No-deal Brexit worse for UK economy than pandemic, says regulator

Bank of England governor says exiting EU with no FTA would cause more lasting harm

Bank of England governor Andrew Bailey. Photograph: Tolga Akmen/WPA Pool/Getty

Bank of England governor Andrew Bailey. Photograph: Tolga Akmen/WPA Pool/Getty

 

Failure to reach a free trade agreement with the European Union would cause more long-term damage than coronavirus to the British economy, Bank of England governor Andrew Bailey has told MPs. Mr Bailey said that although coronavirus would deliver a dramatic short-term shock to the British economy, a no-deal post-Brexit scenario would cause more lasting damage.

“It takes a much longer period of time for what I call the real side of the economy to adjust to the change in openness and adjust profile of trade,” he told the Commons treasury committee on Monday.

Mr Bailey’s comments appeared to contradict chancellor of the exchequer Rishi Sunak, who said on Sunday that although failure to reach a deal with the EU would have a big immediate impact, coronavirus would have a more important impact next year.

Talks between Britain and the EU resumed by video conference on Monday amid speculation that Boris Johnson and European Commission president Ursula von der Leyen would speak towards the end of this week. Alex Chisholm, the top civil servant at the cabinet office, told MPs on the public accounts committee that some disruption would be inevitable in January and that his biggest worry was that small traders who exported to the EU would not be ready.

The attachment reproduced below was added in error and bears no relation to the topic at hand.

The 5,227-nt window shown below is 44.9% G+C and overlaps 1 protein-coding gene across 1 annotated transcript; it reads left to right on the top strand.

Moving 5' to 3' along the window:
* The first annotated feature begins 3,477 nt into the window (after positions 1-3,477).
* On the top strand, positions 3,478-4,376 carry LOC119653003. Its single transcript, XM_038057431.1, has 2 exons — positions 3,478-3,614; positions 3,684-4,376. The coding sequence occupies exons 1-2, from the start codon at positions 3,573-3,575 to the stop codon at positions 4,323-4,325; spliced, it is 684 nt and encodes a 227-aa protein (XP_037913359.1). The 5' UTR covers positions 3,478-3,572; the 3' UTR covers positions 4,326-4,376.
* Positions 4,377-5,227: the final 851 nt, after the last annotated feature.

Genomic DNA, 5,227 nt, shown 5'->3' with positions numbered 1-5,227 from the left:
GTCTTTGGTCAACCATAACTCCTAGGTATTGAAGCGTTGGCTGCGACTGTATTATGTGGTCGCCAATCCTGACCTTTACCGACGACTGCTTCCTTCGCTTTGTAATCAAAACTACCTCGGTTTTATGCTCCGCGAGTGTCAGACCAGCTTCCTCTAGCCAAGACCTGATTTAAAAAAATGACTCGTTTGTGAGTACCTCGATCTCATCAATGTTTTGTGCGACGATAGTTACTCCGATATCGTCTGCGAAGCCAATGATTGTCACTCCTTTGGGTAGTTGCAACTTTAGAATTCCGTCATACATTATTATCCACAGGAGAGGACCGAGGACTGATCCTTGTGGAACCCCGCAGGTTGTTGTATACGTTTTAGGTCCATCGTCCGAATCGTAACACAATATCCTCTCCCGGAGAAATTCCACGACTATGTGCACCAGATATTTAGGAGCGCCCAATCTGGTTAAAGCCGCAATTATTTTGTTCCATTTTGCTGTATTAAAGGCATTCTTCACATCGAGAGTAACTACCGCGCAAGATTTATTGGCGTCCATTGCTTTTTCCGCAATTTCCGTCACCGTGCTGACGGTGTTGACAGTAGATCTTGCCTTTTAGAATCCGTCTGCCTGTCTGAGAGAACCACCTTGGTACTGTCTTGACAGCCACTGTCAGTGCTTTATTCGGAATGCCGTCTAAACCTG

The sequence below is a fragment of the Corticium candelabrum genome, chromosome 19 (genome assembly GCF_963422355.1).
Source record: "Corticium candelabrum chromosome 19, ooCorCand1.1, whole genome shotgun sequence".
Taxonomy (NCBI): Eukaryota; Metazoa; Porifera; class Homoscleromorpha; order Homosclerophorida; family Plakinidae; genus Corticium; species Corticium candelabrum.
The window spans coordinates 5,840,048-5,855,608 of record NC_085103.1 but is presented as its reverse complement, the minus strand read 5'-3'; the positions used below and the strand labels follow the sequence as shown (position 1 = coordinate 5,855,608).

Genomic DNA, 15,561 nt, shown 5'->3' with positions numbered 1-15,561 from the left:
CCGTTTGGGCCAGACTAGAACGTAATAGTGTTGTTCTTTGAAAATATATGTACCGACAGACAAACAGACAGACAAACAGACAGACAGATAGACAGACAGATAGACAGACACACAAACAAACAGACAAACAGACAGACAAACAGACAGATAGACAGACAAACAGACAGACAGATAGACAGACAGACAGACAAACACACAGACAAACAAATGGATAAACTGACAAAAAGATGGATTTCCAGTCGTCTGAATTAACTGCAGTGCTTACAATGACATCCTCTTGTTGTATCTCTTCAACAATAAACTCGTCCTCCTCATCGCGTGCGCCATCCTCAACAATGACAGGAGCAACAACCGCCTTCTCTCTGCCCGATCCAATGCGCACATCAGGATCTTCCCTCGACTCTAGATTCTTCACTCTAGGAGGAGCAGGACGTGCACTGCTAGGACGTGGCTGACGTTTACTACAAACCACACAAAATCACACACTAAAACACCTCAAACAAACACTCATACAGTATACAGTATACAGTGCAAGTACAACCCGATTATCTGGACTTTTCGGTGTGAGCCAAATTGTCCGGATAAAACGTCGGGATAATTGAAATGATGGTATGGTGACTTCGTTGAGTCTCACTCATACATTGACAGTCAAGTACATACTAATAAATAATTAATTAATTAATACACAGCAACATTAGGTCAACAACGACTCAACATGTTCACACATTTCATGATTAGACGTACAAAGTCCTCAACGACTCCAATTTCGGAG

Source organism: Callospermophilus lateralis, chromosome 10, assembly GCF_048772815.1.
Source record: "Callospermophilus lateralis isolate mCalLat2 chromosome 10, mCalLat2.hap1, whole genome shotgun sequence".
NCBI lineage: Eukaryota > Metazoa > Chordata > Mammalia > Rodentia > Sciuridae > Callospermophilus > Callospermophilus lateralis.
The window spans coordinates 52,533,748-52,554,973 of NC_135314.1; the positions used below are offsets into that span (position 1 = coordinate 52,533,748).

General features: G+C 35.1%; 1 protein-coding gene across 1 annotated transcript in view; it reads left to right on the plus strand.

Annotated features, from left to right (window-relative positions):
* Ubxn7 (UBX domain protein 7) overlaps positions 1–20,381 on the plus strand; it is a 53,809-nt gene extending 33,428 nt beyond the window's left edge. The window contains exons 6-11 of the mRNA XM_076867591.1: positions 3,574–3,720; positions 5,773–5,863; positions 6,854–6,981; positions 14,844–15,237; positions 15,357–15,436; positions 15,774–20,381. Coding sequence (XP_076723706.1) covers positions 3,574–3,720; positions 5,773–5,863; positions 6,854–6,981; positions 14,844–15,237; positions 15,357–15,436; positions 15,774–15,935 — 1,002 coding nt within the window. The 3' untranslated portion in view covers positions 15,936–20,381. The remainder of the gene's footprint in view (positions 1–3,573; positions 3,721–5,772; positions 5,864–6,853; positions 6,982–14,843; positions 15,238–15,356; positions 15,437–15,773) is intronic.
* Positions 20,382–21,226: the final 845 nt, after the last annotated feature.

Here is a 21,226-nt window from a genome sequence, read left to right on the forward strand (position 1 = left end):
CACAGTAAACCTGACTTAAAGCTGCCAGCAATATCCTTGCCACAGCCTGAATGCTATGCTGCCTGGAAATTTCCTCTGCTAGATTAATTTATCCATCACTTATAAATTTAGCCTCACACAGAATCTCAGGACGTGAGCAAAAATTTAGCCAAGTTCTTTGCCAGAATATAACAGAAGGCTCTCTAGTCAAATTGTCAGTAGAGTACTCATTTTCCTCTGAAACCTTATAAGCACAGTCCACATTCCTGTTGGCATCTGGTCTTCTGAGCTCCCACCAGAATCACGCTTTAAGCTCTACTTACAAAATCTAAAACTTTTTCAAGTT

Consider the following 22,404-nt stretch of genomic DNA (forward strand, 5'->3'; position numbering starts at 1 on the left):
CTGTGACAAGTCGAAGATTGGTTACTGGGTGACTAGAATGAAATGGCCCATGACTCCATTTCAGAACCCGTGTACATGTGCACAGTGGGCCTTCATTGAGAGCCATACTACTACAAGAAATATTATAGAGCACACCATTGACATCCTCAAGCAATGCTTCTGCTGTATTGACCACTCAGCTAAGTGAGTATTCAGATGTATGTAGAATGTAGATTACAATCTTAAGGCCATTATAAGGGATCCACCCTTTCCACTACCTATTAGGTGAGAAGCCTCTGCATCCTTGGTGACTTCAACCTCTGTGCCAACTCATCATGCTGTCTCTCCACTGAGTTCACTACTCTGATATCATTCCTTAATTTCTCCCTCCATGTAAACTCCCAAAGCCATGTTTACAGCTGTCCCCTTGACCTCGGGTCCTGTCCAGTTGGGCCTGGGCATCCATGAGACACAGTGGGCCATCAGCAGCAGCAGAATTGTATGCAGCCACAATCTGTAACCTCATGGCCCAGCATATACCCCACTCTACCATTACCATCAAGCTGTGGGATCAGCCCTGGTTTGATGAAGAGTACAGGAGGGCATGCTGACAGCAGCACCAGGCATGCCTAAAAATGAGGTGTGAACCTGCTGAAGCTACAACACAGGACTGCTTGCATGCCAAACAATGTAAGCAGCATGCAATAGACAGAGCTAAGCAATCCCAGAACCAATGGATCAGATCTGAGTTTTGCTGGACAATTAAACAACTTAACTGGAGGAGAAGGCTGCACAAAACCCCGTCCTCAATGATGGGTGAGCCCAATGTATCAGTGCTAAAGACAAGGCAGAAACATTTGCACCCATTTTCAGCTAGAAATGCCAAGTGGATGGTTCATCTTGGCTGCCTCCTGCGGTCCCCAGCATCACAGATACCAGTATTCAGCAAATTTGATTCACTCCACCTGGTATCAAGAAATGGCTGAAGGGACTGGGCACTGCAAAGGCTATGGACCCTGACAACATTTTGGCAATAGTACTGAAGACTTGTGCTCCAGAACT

“Trader readiness has improved but needs to improve further,” he said. “Particularly when we think about people looking to trade with Europe, to export to Europe, we’ve been told by the European Commission’s public announcement that they’ll be upholding full import controls for goods coming from Great Britain. It’s important obviously that people wishing to export do make the necessary preparations.

“Obviously there are only about five or so weeks to go and that is a relatively small amount of time for the remaining preparations to be undertaken, not just by us but by local authorities and businesses and so on. And if there is to be an agreement of [a free trade agreement] and a matching agreement which we would hope to see from the joint committee, there’s a relatively small amount of time to be able to act on that.”

Unprepared for changes

MPs heard that up to 100,000 small businesses had not yet applied for an EORI registration number, required to export to the EU from January. Tim Reardon, head of EU exit at the Port of Dover, told the House of Lords subcommittee on EU goods that he did not know if businesses were prepared for the changes they would face.

“We’ve no visibility of readiness further up the supply chain to have the documents ready to get through the port,” he said. “The requirements that UK exporters and French importers will need to meet to get goods from the UK into France have been well publicised for many months now. The systems exist and have been tested.

“We work on the basis that lorries will need to be ready and that exporters in the UK and importers in France will have a clear interest in ensuring that when they send their goods out they’ve done the necessary declarations.”